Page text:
I'm going to commit a bit of an Internet faux pas and reproduce the entire Appendix I from the full report in the vain hope that someone involved with a 2005 or 2006 campaign will notice and help us help them develop the Massachusetts progressive blogosphere. As more and more people get access to the Internet, it will be more important for candidates and advocacy groups to get involved. Local bloggers are going to be important for spreading messages that large national blogs aren't going to be interested in.

Not only are local progressive bloggers good for focussing in on local issues that national blogs aren't going to cover, local bloggers are covering local issues in-depth that our own local media, just doesn't cover as well.

As this election season gets more fully underway, it will be interesting to see what candidates and advocacy groups reach out to the local progressive blogsphere, and what, if any, effect that has on the outcome of the election.

Boobies! I See Boobies!!!

From the Boston Herald

Breast defense - Female sports fans battle for right to nurse at stadiums

For crying out loud, why is public breastfeeding still a huge deal? It's nutrition people, not a peek show!

This is particularly stupid:

At Fenway, both a fan service representative and a security official said if a fan finds a nursing mother "offensive'' it is up to park security to decide whether the mother must go to a more discreet area. (emphasis mine)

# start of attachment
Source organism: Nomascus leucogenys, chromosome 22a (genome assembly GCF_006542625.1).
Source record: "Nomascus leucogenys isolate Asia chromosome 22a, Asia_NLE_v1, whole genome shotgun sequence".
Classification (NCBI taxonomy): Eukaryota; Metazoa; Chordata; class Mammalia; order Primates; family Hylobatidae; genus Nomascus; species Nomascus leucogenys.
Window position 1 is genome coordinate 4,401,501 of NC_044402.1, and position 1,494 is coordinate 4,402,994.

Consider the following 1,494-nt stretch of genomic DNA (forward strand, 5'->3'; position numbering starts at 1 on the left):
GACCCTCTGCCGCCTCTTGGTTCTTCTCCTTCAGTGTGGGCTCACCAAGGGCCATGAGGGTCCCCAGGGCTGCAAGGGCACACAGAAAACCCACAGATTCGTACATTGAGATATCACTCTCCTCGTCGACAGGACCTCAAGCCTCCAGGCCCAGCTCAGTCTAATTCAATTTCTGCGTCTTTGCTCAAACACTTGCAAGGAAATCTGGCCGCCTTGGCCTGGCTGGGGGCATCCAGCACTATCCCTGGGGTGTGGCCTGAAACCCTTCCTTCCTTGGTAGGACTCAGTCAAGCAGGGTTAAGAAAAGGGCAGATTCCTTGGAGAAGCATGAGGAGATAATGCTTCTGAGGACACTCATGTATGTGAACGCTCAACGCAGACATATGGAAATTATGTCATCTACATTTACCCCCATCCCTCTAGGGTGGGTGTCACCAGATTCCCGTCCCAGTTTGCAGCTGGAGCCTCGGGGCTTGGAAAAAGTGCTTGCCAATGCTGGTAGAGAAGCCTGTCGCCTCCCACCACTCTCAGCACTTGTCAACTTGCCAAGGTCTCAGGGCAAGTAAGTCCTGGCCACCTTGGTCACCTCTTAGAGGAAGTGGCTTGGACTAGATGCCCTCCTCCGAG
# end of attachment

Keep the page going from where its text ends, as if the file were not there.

Why is it that the breastfeeding mother has to go somewhere else? If someone at a baseball or football game has nothing else better to do then gawk over a mother breastfeeding her child, than maybe they should go get a beer or bring a crossword puzzle with them to keep themselves occupied. Jeez...

Wednesday, August 10, 2005

Reflections of a Blogger

"The internet isn't about money, it's about building a community of common purpose ." ~ Joe Trippi
On Thursday, August 4th, 2005 in Washington, D.C., the New Politics Institute hosted political consultant Joe Trippi and leading progressive blogger Markos Moulitsas of Daily Kos for “Reflections of a Blogger.”

At 80 minutes, the video is long, but it's very informative, and a very good overview of the emerging role of the internet in progressive politics. Check out the video at the NPI website.

Pretty much says it all

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Tuesday, August 09, 2005

Catching up

I love summer because I get to see my family in California, but it cuts into my computer time, and that is a drag. So I'm gonna just sum up here:

Good Night, Peter Jennings

My mom and I used to watch World News Tonight when I still lived at home. We used to giggle over how he would say, "a-boot" and "nee-ka-rrrrrgua" He was one of the last great news anchors. I was kind of mad at him for going at President Clinton, but when I look back, I suppose he was fair, but tough. You don't really see that in a journalist anymore. Olbermann does the best Jennings tribute on Countdown.


I am disappointed in my regional democratic meet-up group. Last month, I went to the meeting and the organizer didn't show up. Didn't call. Didn't e-mail. That's just rude. I e-mailed him, but I never got any reply. Not a good sign.

Yeah, so somehow I am now the Town Captain for the Duval Patrick campaign. I went to a organizational meeting last month, talked to a few people, and the next thing I know... Aye, aye, captain! I'm usually more of the worker bee type, but I'll give it a try. I'm probably one of two people in my town who even know who Duval Patrick is. So far anyway. I guess I have some work to do.